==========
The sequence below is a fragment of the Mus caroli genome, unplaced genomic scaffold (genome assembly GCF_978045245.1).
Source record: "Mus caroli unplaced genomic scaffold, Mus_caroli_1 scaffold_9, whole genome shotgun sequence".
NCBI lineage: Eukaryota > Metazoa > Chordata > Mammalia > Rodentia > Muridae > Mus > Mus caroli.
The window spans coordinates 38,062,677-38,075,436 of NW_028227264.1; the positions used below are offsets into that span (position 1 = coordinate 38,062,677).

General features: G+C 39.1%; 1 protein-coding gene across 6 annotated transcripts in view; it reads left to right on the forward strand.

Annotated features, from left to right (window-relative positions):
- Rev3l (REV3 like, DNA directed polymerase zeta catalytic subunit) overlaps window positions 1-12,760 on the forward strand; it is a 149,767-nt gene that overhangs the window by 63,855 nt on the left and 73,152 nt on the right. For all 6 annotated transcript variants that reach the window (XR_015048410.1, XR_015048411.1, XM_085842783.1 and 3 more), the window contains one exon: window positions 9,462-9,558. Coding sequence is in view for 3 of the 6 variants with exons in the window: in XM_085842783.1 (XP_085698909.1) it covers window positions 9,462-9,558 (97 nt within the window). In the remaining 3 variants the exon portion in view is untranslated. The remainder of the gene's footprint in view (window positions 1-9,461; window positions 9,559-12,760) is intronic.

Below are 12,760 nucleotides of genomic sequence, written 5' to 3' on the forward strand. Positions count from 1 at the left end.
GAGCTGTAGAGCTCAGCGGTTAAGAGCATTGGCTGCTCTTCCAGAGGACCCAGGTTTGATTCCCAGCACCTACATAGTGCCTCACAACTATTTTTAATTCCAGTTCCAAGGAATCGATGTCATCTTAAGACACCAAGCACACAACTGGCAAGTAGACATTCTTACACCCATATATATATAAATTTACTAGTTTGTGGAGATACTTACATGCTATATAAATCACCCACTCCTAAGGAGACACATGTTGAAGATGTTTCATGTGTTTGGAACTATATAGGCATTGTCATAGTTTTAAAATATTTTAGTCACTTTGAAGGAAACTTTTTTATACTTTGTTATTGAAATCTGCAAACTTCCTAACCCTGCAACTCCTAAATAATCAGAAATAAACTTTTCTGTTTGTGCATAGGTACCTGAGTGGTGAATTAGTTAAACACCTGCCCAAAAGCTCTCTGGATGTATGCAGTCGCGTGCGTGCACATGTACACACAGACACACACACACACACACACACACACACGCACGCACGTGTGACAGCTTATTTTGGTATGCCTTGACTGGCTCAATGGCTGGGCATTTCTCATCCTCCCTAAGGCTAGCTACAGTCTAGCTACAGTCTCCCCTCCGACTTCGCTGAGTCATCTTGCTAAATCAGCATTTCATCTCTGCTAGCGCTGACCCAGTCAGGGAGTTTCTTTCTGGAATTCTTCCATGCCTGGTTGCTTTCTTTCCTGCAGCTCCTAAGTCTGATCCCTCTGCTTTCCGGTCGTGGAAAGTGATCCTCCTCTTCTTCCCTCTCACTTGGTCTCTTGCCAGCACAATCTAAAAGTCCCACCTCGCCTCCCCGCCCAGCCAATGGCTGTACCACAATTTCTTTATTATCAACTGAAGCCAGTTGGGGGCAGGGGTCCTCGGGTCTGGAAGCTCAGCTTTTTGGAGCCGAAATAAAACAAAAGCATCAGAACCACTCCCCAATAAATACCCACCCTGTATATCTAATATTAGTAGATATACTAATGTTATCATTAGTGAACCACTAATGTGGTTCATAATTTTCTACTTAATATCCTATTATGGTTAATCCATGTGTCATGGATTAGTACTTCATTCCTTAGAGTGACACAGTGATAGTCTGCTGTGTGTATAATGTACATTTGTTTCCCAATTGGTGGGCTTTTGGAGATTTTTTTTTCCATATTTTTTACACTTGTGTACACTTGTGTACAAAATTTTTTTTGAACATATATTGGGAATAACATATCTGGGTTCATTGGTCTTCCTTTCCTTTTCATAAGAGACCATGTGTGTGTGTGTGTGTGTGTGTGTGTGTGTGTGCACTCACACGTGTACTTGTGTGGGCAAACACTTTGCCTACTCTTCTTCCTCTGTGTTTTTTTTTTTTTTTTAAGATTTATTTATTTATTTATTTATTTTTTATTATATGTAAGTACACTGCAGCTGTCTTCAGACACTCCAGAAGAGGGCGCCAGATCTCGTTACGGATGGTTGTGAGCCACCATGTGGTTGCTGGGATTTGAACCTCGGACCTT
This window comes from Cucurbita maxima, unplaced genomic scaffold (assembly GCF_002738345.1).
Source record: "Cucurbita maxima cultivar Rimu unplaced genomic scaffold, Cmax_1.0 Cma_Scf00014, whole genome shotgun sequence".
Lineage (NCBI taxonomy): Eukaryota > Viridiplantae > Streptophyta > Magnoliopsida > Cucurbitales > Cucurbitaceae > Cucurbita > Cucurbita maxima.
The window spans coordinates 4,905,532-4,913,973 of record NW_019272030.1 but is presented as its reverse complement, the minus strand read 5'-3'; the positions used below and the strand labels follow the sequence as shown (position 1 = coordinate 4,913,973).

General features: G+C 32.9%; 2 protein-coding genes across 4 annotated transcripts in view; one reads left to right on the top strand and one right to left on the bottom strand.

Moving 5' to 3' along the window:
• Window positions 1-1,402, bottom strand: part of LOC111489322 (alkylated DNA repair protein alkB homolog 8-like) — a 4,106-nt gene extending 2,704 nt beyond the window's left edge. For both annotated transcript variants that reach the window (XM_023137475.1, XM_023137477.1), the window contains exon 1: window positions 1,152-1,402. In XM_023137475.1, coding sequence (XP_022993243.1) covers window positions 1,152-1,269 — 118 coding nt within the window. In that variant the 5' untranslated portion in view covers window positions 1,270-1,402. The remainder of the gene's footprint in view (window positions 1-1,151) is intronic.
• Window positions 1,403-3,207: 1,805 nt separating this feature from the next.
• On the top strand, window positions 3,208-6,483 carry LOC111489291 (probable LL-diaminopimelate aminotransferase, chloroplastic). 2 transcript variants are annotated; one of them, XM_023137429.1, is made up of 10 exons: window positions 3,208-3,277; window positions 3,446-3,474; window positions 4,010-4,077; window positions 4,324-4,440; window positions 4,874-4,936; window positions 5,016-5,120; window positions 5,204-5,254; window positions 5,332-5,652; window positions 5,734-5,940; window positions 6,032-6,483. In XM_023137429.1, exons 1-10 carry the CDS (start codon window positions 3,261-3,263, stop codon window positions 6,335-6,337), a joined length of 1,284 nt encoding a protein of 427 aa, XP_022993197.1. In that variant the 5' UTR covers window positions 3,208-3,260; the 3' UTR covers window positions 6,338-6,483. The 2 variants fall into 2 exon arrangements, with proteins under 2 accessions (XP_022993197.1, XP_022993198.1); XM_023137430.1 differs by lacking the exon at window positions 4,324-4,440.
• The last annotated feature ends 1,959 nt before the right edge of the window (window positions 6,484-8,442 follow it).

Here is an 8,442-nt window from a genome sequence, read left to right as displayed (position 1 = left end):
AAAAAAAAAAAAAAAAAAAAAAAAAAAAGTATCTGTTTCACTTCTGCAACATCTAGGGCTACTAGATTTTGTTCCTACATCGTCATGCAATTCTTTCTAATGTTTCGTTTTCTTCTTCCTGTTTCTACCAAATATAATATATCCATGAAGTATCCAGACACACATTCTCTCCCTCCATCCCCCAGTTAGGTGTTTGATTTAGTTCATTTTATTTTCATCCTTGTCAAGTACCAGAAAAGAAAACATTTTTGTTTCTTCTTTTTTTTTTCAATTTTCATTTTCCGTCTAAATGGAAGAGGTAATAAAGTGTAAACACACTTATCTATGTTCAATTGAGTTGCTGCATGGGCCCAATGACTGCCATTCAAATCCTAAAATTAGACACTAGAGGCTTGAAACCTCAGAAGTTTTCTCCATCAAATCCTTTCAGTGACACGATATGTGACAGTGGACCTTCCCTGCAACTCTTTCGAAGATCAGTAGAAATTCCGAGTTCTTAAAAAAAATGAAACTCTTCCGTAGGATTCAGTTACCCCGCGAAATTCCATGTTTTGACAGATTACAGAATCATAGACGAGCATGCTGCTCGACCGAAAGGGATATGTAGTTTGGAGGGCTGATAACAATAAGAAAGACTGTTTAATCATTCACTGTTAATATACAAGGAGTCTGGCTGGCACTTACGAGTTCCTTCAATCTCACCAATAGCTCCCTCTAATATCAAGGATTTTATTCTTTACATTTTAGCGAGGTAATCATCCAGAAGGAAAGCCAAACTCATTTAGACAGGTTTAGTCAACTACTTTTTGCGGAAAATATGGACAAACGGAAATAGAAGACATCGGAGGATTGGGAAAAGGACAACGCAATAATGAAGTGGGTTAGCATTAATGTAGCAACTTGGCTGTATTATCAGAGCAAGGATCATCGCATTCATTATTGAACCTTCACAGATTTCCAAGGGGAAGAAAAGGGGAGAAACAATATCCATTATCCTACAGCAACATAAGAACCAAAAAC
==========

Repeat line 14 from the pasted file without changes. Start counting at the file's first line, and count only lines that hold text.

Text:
General features: G+C 32.9%; 2 protein-coding genes across 4 annotated transcripts in view; one reads left to right on the top strand and one right to left on the bottom strand.